## Lesson 24. THEORIES OF FAILURE, STRESSES IN ELEMENTARY MACHINE PARTS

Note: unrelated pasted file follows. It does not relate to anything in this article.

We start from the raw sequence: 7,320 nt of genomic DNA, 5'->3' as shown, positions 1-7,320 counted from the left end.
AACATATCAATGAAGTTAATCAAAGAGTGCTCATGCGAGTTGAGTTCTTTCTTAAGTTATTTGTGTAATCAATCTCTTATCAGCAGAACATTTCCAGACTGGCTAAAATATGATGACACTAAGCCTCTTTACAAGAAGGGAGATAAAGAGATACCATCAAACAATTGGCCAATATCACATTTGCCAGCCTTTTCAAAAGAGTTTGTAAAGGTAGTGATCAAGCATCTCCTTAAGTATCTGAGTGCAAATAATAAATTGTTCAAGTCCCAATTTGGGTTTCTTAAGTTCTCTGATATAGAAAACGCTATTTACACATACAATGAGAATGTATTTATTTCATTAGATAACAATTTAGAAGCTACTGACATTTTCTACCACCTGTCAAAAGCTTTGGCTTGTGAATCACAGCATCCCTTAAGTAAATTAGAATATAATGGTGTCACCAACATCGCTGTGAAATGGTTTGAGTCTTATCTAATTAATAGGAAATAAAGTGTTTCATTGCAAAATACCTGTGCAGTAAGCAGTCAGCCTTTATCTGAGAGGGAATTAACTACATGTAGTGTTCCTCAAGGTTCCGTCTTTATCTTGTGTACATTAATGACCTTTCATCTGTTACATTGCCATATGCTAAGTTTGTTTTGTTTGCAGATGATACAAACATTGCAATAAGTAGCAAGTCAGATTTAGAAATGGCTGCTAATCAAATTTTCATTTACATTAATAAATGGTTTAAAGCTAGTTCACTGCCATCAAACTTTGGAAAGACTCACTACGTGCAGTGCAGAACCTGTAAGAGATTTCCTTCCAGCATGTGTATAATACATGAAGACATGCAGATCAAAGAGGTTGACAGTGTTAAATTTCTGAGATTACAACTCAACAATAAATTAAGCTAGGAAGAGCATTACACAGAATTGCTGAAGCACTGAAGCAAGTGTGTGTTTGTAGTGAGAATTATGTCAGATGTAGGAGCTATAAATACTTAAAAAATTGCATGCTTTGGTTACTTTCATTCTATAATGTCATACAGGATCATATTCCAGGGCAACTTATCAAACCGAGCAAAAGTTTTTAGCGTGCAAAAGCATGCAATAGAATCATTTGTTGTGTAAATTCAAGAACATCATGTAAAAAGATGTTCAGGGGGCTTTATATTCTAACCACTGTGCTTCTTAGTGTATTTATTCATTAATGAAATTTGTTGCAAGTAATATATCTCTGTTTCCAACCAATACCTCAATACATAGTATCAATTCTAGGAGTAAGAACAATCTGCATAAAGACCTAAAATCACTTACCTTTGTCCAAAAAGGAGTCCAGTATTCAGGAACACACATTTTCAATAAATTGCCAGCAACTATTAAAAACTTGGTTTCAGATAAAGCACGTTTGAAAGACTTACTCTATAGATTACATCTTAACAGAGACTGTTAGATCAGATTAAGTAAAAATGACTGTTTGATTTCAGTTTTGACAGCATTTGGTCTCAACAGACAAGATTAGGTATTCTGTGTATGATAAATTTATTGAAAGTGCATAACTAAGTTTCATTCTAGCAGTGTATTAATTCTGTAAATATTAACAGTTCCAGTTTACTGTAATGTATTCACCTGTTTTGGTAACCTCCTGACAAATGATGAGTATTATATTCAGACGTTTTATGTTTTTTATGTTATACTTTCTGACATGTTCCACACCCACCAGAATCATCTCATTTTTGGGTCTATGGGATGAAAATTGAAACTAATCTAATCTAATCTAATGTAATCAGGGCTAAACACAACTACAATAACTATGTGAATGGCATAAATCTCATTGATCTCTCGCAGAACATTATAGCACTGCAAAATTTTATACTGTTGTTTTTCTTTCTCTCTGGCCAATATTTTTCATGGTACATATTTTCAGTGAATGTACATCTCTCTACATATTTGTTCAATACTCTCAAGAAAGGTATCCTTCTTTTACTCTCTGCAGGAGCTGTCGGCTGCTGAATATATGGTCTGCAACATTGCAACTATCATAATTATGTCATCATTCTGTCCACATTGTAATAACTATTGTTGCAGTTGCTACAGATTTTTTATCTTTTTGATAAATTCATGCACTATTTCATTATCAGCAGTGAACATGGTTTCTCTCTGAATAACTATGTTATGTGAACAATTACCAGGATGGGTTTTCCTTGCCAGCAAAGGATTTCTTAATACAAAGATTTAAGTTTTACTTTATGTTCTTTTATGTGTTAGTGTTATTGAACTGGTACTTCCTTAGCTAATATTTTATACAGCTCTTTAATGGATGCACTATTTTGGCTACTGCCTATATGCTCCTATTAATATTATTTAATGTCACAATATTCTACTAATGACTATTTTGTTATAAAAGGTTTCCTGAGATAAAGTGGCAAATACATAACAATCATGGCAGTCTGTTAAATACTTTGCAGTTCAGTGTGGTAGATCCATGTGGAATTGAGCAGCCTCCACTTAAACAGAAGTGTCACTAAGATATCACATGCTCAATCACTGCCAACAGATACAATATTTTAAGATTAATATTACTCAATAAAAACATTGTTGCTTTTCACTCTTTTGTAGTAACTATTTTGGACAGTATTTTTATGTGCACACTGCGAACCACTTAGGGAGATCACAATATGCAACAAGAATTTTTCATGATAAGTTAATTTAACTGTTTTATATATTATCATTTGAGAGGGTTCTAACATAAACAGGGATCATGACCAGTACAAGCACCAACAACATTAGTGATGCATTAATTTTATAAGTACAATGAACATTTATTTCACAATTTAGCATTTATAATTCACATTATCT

Module 5. Properties of material, failures and factor of safety Lesson 24THEORIES OF FAILURE, STRESSES IN ELEMENTARY MACHINE PARTS 24.1 Introduction It has already been discussed in the previous chapter that strength of machine members is based upon the mechanical properties of the materials used. Since these properties are usually determined from simple tension or compression tests, therefore, predicting failure in members subjected to uniaxial stress is both simple and straight-forward. But the problem of predicting the failure stresses for members subjected to bi-axial or tri-axial stresses is much more complicated. In fact, the problem is so complicated that a large number of different theories have been formulated. The principal theories of failure for a member subjected to bi-axial stress are as follows: 24.2 Principal Theories of Failures Maximum principal (or normal) stress theory (also known as Rankine’s theory). Maximum distortion energy theory (also known as Hencky and Von Mises theory). Maximum shear stress theory (also known as Guest’s or Tresca’s theory). Maximum strain energy theory (also known as Haigh’s theory). Maximum principal (or normal) strain theory (also known as Saint Venant theory). Since ductile materials usually fail by yielding i.e. when permanent deformations occur in the material and brittle materials fail by fracture, therefore the limiting strength for these two classes of materials is normally measured by different mechanical properties. For ductile materials, the limiting strength is the stress at yield point as determined from simple tension test and it is, assumed to be equal in tension or compression. For brittle materials, the limiting strength is the ultimate stress in tension or compression. 24.2.1 Maximum principal or normal stress theory (Rankine’s Theory) According to this theory, the failure or yielding occurs at a point in a member when the maximum principal or normal stress in a bi-axial stress system reaches the limiting strength of the material in a simple tension test. Since the limiting strength for ductile materials is yield point stress and for brittle materials the limiting strength is ultimate stress, therefore according to the above theory, taking factor of safety (F.S.) into consideration, the maximum principal or normal stress (σt1) in a bi-axial stress system is given by σt1 = σyt/F.S for ductile material = σu/F.S for brittle material Where, σyt = Yield point stress in tension as determined from simple tension test, and σu = Ultimate stress. 24.2.2 Maximum distortion energy theory (Hencky and Von Mises Theory): According to this theory, the failure or yielding occurs at a point in a member when the distortion strain energy (also called shear strain energy) per unit volume in a bi-axial stress system reaches the limiting distortion energy (i.e. distortion energy at yield point) per unit volume as determined from a simple tension test. Mathematically, the maximum distortion energy theory for yielding is expressed as (σt1)2 + (σt2)2 – 2σt1 × σt2 = (σyt /F.O.S) 2 Where, σyt is yield stress F.O.S. = Factor of safety. This theory is mostly used for ductile materials in place of maximum strain energy theory. 24.2.3 Maximum shear stress theory (Guest’s Or Teresa’s Theory) According to this theory, the failure or yielding occurs at a point in a member when the maximum shear stress in a bi-axial stress system reaches a value equal to the shear stress at yield point in a simple tension test. Mathematically, זmax = זyt /F.O.S. Where זmax = Maximum shear stress in a bi-axial stress system, זyt = Shear stress at yield point as determined from simple tension test, F.O.S. = Factor of safety. 24.2.4 Maximum strain energy theory (Haigh’s Theory) According to this theory, the failure or yielding occurs at a point in a member when the strain energy per unit volume in a bi-axial stress system reaches the limiting strain energy per unit volume as determined from simple tension test. We know that strain energy per unit volume in a bi-axial stress system, U1=1/2E[σt12 + σt22 – ((2σt1* σt2)/M)] U2=1/2E[σyt/F.O.S]2 According to the above theory U1=U2 1/2E[σt12 + σt22 – ((2σt1* σt2)/M)] =1/2E[σyt/F.O.S]2 Or [σt12 + σt22 – ((2σt1* σt2)/M)]= [σyt/F.O.S]2 This theory may be used for ductile materials. 24.2.5 Maximum principal strain theory (Saint Venant’s Theory) According to this theory, the failure or yielding occurs at a point in a member when the maximum principal (or normal) strain in a bi-axial stress system reaches the limiting value of strain as determined from a simple tensile test. The maximum principal (or normal) strain in a bi-axial stress system is given by Єmax= (σt1/E)-( σt2/m*E) According to the above theory, Єmax= (σt1/E)-( σt2/m.E)= Є= (σyt/E*F.O.S)…………………………. Where, σt1 and σt2 = Maximum and minimum principal stresses in a bi-axial stress system, ε = Strain at yield point as determined from simple tension test, 1/m = Poisson’s ratio, E = Young’s modulus, and F.O.S. = Factor of safety. From equation (i), we may write that σt1-( σt2/m)= (σyt/F.O.S) This theory is not used, in general, because it only gives reliable results in particular cases.